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Discussion Starter #1
I have a one week old (100 miles on it), CBR1000RR 2009. It just started giving 4 long blinks followed by 3 short ones when the ignition key is turned on. When running, the light is solid. I haven't had a chance to call the dealer yet, and so was wondering (and I will buy a manual for this thing eventually), if anyone can offer some help with interpreting this code. Any help would be appreciated. Thanks.
 

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Ok, so the dealer reports that this code doesn't exist. I am going to re-assess the code(s) and report back here when I know more.
 

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It would seem it is giving a 33 and a 34 now that we semi-verified it over the phone. Those are codes that I have seen reference to in these and many other forums. They will look at it for me in a few days.
 

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And BTW, I think I can explain posters submitting codes that don't exist (as I did, and have read others doing). The first long blink is not part of the code. There is a pause and one long blink that precedes a code and presumably comes between mulitple codes that are given. I gleaned this from the mechanic at the Honda shop where I purchased the bike.
 

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bike is still at the dealer. I will update you when I get it back. It was running super rough, holding back, felt like it had about half of its horsepower, it was a mess. Brand new with about 80 miles on it when this happened. I was profoundly disappointed and let the dealer know this. I should know something in the next day or two. I owned a VFR for 11 years and never had a single problem with it. I have high expectations for this CBR1000RR needless to day. It wasn't shutting off, just persistently giving the same MIL codes and running like crap. My biggest concern was with continuing to ride it that way, like when I had to ride it back to the dealer 30 miles away. They assured me (and I hope they were right) that it should be OK.
 

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Well this situation has now descended into the horrible. the dealer acknowledges that there are multiple problems not the least of which is the one with the servo controlled exhaust valve. It is not working and they can't fix it, nor can they duplicate the issue on demand so they can video it to have the Honda techs in California see it. The top CBR1000RR guy in the country has been working on this and can't fix it (1 week later). The dealer, incredibly, has asked me to take the bike back and ride it, despite the fact that it will sometimes not start, the engine may cut out, it runs like **** when the valve malfunctions, it is spewing gasoline somewhere in the system as you can smell it everywhere when this issue occurs, etc, etc .. unprofessional and dangerous and, I believe not in keeping with the standards that Honda claims they uphold in all their dealings. I can't believe this. Bike is defective and the dealer can't fix it and they want me to accept it that way and ride it. I wouldn't have believed it unless I heard it from the the mouths of Honda folk. I am now looking for anyway I can to accomplish getting the bike replaced with another from the dealer as I don't feel I should have to endure this from a bike that went to hell with 60 miles on it. Lemon laws, county attorneys office, better business bureau, etc .. here I come. I will be hitting up the owners of the dealer and the GM next.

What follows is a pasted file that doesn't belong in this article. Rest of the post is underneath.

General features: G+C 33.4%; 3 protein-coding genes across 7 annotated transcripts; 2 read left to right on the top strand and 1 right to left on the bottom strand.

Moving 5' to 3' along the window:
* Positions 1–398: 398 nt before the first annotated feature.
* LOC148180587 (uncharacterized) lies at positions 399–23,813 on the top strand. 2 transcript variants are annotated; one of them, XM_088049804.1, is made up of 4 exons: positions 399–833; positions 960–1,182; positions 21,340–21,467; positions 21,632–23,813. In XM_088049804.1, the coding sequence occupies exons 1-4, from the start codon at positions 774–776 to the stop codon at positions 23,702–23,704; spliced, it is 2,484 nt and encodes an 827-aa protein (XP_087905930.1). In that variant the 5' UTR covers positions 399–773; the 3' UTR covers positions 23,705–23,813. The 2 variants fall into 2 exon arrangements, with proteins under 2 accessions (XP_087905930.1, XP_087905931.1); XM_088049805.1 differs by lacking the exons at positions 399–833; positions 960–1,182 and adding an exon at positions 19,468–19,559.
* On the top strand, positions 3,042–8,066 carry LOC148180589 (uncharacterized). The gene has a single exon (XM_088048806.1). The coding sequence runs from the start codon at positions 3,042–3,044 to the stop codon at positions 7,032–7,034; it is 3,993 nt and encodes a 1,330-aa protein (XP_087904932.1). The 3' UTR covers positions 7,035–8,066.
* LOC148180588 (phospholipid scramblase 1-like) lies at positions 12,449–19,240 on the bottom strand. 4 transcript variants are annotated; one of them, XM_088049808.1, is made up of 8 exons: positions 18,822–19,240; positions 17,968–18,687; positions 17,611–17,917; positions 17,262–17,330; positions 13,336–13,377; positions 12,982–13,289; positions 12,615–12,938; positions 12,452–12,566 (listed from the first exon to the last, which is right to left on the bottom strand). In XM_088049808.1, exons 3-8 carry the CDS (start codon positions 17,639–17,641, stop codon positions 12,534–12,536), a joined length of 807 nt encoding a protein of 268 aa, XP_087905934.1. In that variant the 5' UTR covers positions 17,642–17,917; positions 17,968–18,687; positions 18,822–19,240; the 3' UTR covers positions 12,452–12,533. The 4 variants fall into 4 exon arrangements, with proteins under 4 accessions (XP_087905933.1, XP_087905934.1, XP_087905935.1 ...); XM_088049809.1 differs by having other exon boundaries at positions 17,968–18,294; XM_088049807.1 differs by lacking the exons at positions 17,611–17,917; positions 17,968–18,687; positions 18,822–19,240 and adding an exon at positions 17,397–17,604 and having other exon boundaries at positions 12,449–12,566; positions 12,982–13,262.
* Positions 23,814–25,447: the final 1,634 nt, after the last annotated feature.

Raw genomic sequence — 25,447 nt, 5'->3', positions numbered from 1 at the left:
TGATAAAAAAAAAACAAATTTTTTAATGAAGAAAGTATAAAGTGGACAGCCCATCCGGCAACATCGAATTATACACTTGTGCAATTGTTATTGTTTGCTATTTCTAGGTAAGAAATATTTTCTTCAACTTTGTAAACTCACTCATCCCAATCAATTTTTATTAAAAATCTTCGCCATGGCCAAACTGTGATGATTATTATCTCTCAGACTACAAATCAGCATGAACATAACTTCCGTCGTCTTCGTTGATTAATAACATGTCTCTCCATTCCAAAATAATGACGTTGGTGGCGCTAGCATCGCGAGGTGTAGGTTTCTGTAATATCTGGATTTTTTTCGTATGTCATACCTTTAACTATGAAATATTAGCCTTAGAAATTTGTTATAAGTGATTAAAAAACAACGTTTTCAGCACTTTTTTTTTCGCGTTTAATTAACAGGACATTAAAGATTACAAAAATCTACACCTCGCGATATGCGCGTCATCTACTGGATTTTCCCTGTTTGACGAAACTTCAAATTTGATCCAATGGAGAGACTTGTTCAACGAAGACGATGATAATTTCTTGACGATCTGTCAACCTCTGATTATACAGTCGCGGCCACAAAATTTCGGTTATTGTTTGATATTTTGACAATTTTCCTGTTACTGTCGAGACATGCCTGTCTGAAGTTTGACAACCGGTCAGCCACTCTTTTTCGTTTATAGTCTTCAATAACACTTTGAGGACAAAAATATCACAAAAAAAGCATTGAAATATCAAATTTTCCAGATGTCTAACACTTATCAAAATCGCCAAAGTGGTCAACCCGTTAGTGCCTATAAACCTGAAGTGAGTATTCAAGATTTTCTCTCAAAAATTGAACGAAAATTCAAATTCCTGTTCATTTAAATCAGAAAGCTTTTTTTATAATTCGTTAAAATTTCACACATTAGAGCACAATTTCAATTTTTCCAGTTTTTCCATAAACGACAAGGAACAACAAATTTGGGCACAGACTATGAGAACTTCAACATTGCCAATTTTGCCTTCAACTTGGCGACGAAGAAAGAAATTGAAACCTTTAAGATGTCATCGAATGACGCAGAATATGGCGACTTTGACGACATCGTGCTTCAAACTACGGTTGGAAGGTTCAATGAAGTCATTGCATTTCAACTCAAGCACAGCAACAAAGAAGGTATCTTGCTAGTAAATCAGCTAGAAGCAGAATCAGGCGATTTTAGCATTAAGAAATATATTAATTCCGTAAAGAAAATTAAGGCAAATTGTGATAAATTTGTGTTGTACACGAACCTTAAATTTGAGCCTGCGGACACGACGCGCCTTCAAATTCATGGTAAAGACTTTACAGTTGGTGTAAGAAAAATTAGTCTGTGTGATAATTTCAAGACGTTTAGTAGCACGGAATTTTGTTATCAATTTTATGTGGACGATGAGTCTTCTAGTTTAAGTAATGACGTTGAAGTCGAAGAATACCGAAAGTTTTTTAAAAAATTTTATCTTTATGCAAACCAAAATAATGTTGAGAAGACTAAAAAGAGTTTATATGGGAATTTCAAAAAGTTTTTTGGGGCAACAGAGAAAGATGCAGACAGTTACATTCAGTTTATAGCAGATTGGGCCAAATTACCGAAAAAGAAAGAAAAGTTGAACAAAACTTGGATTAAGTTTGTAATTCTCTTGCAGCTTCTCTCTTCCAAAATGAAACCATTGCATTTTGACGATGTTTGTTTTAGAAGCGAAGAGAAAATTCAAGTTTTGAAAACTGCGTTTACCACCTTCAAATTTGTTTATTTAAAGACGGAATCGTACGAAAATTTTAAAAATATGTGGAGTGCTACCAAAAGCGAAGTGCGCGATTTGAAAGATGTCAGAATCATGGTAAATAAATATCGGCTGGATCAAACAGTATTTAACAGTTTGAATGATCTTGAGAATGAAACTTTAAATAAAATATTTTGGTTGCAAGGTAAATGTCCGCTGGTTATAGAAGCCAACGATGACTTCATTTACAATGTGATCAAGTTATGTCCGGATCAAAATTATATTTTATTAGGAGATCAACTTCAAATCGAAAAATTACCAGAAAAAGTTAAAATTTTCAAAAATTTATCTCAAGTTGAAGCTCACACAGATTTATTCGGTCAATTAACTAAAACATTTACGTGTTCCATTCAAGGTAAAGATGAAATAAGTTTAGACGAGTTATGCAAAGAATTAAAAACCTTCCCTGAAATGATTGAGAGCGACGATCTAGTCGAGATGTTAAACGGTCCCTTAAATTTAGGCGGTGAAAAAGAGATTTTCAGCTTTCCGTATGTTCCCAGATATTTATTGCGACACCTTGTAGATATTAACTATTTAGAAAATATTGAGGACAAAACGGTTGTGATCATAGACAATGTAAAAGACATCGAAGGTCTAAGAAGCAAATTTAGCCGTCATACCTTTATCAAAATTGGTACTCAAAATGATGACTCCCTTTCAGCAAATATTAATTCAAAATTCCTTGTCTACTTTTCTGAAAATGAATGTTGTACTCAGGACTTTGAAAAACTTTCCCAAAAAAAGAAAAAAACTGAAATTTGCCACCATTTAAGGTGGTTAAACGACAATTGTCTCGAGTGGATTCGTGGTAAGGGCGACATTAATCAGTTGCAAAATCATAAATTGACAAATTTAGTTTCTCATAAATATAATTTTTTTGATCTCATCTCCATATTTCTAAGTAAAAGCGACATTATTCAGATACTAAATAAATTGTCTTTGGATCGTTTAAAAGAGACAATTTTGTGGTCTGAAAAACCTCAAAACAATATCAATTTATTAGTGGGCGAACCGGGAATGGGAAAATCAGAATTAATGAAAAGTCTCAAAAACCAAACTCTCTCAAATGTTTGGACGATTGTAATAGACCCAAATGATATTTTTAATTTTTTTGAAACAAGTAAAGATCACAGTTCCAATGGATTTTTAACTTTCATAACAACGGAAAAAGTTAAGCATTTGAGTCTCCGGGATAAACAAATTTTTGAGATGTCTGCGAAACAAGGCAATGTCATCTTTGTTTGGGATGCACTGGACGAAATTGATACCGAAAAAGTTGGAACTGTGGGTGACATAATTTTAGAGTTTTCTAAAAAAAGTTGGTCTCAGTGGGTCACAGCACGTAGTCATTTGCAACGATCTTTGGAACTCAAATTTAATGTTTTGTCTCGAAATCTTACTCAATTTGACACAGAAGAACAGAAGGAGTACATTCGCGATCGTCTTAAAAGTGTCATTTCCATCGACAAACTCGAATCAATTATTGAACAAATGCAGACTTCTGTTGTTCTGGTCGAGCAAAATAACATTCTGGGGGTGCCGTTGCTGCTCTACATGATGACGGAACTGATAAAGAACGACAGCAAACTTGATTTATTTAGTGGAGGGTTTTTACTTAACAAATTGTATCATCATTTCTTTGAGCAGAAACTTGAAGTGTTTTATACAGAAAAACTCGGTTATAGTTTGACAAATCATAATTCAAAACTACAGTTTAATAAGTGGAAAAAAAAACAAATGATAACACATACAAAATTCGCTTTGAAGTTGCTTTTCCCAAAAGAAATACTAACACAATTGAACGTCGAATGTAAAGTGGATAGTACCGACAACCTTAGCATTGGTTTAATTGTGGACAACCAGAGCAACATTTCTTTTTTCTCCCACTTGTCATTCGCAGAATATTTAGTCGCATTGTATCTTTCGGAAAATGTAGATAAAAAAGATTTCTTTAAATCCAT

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Well I thought I would update everyone on this bizarre and elusive issue with my new CBR1000RR. Let me preface all this with that, I have never had so much trouble with a new bike ever, and so I was very upset when Honda Motor Corp. didn't step up immediately, and even seemed apathetic. I now know that they were working diligently with the shop in the background and only neglecting me and passing on bad (very bad) information to me too infrequently. To make a very very very long story short, they (Honda), finally relented and let the shop entertain swapping the ECM in the bike with one from a new bike on the dealer floor. When that one wouldn't fail (mine would only fail every now and then and with no patterns we could discern), they got the even better idea to put the 'unhealthy' one in the new bike. This caused failures that were seen by all and documented. They (Honda) immediately swooped in and stole it away to study it somewhere, as they maintained all along that a solid-state ECM could not fail and it would be fruitless to replace it and the wiring harness. They overnighted a new one from CA installed it in my bike, and then began all the thorough engine testing that I insisted on, as my bike had been running horribly rough for so long with no fix in site. Engine was OK (still hoping that is really is), plugs were replaced, oil checked for gas etc, leak down tests performed, etc, etc. I finally have my bike back and it is running OK, FINALLY. It spent three weeks of its first month with me out of commission. I ended up with a Two Bros M2 installed on the bike as part of troubleshooting the issue. They didn't want to remove the exhaust valve actuator and insisted that if the stock exhaust were removed it would eliminate the issue, as the problem of the cable wrapping the wrong way and not opening the valve would be a non-issue. Boy was everyone wrong about that. Disappointing because this advice came from the best and the brightest at Honda (top model guy in the country was very involved daily on this issue). They should have known that it was the position of the actuator (and it communication with the ECM) that was causing the issue (bizarre) and not the physical presence of the stock exhaust and it failing valve that was the culprit. In my opinion this is recall material as it renders the bike unrideable. We'll see what comes of this. I have asked for an update, but think I won't receive one. They still don't know how the ECM is failing, just that replacing it seems (so far) to have fixed the problem. Again, my issues are with Honda's reluctance to step up in a big way IMMEDIATELY, and their advice of stop gaps and workarounds and cheap fixes (I heard more than once from people that they were trying to 'limit their losses'). The f'ing audacity of telling a customer that. I am still stunned by that remark from the owner of the dealerships and service people. In the end, a 700 dollar ECM fixed the issue. It would seem people are still having trouble seeing the big picture because the costs of this issue for all involved were/are far higher than that was (lost work time, stress, demo bike I rode for days (they finally did this for me), deal on the M2, all labor costs, new battery, actuator, the time of about a million people that worked on this for weeks, etc, etc, etc. The big picture people. Now everyone at the shop hates me I am sure (too bad as that is my shop I will/must use for ongoing service), and I have a new and very unpleasant experience with Honda (my longtime motorcycle favorite) to ponder and spread the word about. I am just getting started btw.